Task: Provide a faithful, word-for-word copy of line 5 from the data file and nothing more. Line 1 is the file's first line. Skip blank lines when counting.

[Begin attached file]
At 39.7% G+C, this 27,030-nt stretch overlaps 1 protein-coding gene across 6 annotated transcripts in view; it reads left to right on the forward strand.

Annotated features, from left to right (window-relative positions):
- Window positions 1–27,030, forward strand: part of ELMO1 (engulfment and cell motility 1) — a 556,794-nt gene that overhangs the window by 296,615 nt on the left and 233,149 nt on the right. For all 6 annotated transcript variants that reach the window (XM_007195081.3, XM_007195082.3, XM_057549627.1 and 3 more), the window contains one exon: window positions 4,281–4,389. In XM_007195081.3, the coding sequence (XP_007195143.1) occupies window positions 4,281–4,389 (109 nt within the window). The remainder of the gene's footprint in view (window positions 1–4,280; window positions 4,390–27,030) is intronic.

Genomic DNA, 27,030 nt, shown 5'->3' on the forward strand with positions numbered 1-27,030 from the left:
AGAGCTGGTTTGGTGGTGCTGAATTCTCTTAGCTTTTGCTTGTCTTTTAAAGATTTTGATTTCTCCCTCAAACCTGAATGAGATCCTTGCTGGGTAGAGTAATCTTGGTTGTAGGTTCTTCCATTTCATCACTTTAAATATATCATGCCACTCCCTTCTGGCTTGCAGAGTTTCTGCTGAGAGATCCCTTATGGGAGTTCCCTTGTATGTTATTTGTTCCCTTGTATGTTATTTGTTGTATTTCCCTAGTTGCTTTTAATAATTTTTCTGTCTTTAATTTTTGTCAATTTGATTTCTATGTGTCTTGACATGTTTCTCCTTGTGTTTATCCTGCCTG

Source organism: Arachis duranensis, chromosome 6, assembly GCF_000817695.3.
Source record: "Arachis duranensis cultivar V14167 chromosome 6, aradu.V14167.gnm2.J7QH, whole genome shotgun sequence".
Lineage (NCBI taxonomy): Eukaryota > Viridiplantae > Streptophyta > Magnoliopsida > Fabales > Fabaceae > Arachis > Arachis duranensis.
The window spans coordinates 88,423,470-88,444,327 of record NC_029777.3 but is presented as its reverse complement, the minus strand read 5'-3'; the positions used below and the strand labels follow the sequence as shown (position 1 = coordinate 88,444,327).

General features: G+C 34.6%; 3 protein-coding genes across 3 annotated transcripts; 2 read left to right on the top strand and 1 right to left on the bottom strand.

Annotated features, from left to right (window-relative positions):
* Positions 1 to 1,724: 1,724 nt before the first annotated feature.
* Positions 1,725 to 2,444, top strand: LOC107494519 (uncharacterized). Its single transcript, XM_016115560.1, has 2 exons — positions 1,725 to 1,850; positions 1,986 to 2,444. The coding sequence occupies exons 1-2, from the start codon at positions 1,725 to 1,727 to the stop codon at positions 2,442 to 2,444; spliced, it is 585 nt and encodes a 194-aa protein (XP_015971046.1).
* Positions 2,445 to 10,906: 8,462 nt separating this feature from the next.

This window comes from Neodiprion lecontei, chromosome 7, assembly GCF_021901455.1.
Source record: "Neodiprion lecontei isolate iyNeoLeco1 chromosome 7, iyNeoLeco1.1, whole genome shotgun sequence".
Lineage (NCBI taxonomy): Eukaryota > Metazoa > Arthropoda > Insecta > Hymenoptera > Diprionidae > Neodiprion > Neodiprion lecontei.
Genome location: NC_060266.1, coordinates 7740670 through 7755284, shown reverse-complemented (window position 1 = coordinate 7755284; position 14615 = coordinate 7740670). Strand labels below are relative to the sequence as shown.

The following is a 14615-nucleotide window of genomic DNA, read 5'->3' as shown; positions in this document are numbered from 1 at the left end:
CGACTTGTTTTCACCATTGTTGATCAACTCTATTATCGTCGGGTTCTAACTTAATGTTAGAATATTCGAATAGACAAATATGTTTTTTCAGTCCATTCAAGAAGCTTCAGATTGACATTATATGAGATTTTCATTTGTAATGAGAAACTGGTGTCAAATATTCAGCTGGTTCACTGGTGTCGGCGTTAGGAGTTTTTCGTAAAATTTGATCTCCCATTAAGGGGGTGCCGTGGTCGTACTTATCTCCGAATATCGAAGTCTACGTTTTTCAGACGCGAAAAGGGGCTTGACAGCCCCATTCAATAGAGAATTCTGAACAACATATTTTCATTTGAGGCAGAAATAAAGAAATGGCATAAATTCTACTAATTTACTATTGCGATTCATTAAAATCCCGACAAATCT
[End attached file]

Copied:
AGAGCTGGTTTGGTGGTGCTGAATTCTCTTAGCTTTTGCTTGTCTTTTAAAGATTTTGATTTCTCCCTCAAACCTGAATGAGATCCTTGCTGGGTAGAGTAATCTTGGTTGTAGGTTCTTCCATTTCATCACTTTAAATATATCATGCCACTCCCTTCTGGCTTGCAGAGTTTCTGCTGAGAGATCCCTTATGGGAGTTCCCTTGTATGTTATTTGTTCCCTTGTATGTTATTTGTTGTATTTCCCTAGTTGCTTTTAATAATTTTTCTGTCTTTAATTTTTGTCAATTTGATTTCTATGTGTCTTGACATGTTTCTCCTTGTGTTTATCCTGCCTG